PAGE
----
References . . . Fonts . . . The Meaning of Cool
Whenever Celent publishes an ABCD vendor report, we always ask the vendors for references. We subsequently speak to these references and/or ask them to take a short online survey. When we help an insurer with a vendor selection process, we also contact references.
In general, we expect references to be quite positive. There is a hope–since we do not live in the best of all possible worlds with the best of all possible software solutions–that references will also mention some things that they would like to see improved–either about the application or the vendor. But still, overall, the expectation is a bunch of A’s, A-‘s, and a couple of B+’s.
Once in a while a reference will come out with a string of negatives–too slow, too expensive, too hard to implement or change, too much hassle working with this vendor’s staff. Enough negatives that the reference is basically saying caveat emptor–or even, you might want to take your business elsewhere.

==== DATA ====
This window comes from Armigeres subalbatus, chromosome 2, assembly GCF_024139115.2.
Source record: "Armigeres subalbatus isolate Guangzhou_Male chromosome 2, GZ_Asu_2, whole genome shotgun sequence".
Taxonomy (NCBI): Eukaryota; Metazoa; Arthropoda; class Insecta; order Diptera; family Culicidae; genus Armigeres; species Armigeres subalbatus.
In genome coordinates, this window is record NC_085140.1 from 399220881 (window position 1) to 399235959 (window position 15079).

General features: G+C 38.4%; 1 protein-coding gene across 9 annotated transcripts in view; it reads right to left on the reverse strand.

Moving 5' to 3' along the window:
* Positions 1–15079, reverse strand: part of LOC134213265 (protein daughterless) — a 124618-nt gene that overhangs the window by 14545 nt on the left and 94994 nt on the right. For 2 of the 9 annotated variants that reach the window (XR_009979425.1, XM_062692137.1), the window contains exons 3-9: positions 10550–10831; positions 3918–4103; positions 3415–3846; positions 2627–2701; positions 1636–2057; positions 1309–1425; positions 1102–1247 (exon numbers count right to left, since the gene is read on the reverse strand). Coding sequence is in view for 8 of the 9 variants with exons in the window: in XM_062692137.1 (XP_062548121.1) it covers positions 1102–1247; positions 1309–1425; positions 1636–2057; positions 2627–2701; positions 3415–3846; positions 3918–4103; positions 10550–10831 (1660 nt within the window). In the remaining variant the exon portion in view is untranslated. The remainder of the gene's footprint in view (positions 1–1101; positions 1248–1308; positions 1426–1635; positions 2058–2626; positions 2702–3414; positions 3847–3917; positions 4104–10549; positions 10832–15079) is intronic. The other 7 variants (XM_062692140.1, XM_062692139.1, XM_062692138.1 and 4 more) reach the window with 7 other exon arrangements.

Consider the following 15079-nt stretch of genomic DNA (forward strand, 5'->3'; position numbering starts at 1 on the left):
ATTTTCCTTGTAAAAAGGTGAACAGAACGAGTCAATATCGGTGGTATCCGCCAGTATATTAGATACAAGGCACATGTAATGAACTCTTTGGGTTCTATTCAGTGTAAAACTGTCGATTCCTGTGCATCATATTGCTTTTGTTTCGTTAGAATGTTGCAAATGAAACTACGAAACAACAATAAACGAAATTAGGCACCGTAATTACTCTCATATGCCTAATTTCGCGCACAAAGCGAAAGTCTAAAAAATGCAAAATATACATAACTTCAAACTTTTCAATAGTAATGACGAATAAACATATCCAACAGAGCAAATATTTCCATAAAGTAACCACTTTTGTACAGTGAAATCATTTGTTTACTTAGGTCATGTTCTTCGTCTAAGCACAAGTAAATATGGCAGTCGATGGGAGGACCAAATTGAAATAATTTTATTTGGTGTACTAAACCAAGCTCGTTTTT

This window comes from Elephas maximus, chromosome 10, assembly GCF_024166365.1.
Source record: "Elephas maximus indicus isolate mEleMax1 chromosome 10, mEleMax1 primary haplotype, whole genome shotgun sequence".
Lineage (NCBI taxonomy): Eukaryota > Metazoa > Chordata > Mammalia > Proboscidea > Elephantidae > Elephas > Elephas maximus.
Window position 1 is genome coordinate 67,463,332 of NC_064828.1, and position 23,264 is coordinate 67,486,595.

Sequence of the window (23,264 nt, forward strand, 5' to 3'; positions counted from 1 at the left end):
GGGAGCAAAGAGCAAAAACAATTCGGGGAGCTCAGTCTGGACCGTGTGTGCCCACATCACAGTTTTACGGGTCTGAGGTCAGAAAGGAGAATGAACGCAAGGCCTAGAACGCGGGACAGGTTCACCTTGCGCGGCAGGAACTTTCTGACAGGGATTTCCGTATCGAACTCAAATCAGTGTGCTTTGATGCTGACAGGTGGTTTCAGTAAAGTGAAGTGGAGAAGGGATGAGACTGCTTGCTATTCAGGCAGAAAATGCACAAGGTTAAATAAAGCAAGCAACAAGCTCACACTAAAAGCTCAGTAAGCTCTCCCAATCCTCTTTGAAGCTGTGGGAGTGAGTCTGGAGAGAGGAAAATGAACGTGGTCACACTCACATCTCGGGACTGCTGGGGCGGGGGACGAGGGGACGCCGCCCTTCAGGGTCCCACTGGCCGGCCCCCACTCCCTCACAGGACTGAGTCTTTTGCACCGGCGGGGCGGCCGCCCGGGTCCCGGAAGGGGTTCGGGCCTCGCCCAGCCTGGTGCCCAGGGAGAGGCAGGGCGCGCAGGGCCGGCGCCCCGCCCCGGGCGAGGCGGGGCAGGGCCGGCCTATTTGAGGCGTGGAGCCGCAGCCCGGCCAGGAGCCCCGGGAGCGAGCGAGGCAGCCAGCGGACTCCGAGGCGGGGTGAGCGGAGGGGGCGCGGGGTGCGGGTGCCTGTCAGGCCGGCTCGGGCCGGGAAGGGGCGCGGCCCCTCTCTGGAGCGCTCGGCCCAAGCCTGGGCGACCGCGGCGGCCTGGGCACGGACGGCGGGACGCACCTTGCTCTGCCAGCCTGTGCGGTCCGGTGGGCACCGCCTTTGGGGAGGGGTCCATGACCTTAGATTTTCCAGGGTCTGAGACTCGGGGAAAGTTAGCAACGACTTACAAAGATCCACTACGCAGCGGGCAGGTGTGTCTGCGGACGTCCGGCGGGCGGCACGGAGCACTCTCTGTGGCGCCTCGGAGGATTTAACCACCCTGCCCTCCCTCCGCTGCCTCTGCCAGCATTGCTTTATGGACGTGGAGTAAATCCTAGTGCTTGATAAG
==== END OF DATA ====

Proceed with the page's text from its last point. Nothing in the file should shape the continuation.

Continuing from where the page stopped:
What gives? How could the vendor not know, in general, what the reference is thinking–and knowing that, just give another reference? I don’t have a good answer. But it looks like some vendor account managers need to do a better job of asking, listening, and getting broken things fixed.
There is a school of thought in web design that small fonts are cool–and really teeny-tiny fonts are very cool. Personally I’m a “form and function” guy. Aesthetically pleasing forms are good, but only if the intended function is achieved. I’m not quite sure what is the function of website fonts too small to be read by anyone over the age of 40. Or maybe that is the function.
The Meaning of Cool
And while we are on the topic of cool. What does “cool” mean?
It can mean “yes”–as in “It’s noon, let’s go get a sandwich.” “Cool.”
It can also mean “good” — as in “Look, I can put a lot more text in this label with a 1.5 point font.” “Cool.”
But at a deeper level, it seems to mean something more. It seems to mean “This statement / thing / activity is just my style, just my taste, just my thing. And . . . I don’t have to explain how or why that is.”